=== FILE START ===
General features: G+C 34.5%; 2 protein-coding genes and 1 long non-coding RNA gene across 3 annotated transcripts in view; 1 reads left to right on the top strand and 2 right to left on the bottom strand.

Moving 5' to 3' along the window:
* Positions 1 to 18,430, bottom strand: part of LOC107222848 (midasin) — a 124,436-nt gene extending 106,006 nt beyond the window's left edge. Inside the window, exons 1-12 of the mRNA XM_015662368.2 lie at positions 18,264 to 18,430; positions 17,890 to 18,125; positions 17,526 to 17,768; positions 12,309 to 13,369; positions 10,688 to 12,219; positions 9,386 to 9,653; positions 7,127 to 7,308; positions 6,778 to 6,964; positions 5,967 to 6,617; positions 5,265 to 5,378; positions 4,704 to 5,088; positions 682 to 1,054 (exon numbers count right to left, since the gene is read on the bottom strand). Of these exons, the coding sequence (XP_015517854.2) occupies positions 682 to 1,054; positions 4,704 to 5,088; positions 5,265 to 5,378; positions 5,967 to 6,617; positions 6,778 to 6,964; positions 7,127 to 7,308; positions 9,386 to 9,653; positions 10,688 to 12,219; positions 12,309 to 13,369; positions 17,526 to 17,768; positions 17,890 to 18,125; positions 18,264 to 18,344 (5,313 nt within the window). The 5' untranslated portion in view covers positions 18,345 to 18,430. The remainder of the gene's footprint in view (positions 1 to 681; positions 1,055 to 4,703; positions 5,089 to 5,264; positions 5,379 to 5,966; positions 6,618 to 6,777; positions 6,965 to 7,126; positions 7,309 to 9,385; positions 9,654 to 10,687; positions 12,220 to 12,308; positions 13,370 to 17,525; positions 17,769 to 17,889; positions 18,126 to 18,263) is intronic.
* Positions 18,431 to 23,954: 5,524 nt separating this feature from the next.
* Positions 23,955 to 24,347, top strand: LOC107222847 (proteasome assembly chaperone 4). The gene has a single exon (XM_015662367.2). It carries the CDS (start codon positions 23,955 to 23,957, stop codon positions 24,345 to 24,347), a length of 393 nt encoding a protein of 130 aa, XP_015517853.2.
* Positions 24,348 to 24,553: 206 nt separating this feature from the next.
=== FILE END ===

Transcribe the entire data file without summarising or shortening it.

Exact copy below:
General features: G+C 34.5%; 2 protein-coding genes and 1 long non-coding RNA gene across 3 annotated transcripts in view; 1 reads left to right on the top strand and 2 right to left on the bottom strand.

Moving 5' to 3' along the window:
* Positions 1 to 18,430, bottom strand: part of LOC107222848 (midasin) — a 124,436-nt gene extending 106,006 nt beyond the window's left edge. Inside the window, exons 1-12 of the mRNA XM_015662368.2 lie at positions 18,264 to 18,430; positions 17,890 to 18,125; positions 17,526 to 17,768; positions 12,309 to 13,369; positions 10,688 to 12,219; positions 9,386 to 9,653; positions 7,127 to 7,308; positions 6,778 to 6,964; positions 5,967 to 6,617; positions 5,265 to 5,378; positions 4,704 to 5,088; positions 682 to 1,054 (exon numbers count right to left, since the gene is read on the bottom strand). Of these exons, the coding sequence (XP_015517854.2) occupies positions 682 to 1,054; positions 4,704 to 5,088; positions 5,265 to 5,378; positions 5,967 to 6,617; positions 6,778 to 6,964; positions 7,127 to 7,308; positions 9,386 to 9,653; positions 10,688 to 12,219; positions 12,309 to 13,369; positions 17,526 to 17,768; positions 17,890 to 18,125; positions 18,264 to 18,344 (5,313 nt within the window). The 5' untranslated portion in view covers positions 18,345 to 18,430. The remainder of the gene's footprint in view (positions 1 to 681; positions 1,055 to 4,703; positions 5,089 to 5,264; positions 5,379 to 5,966; positions 6,618 to 6,777; positions 6,965 to 7,126; positions 7,309 to 9,385; positions 9,654 to 10,687; positions 12,220 to 12,308; positions 13,370 to 17,525; positions 17,769 to 17,889; positions 18,126 to 18,263) is intronic.
* Positions 18,431 to 23,954: 5,524 nt separating this feature from the next.
* Positions 23,955 to 24,347, top strand: LOC107222847 (proteasome assembly chaperone 4). The gene has a single exon (XM_015662367.2). It carries the CDS (start codon positions 23,955 to 23,957, stop codon positions 24,345 to 24,347), a length of 393 nt encoding a protein of 130 aa, XP_015517853.2.
* Positions 24,348 to 24,553: 206 nt separating this feature from the next.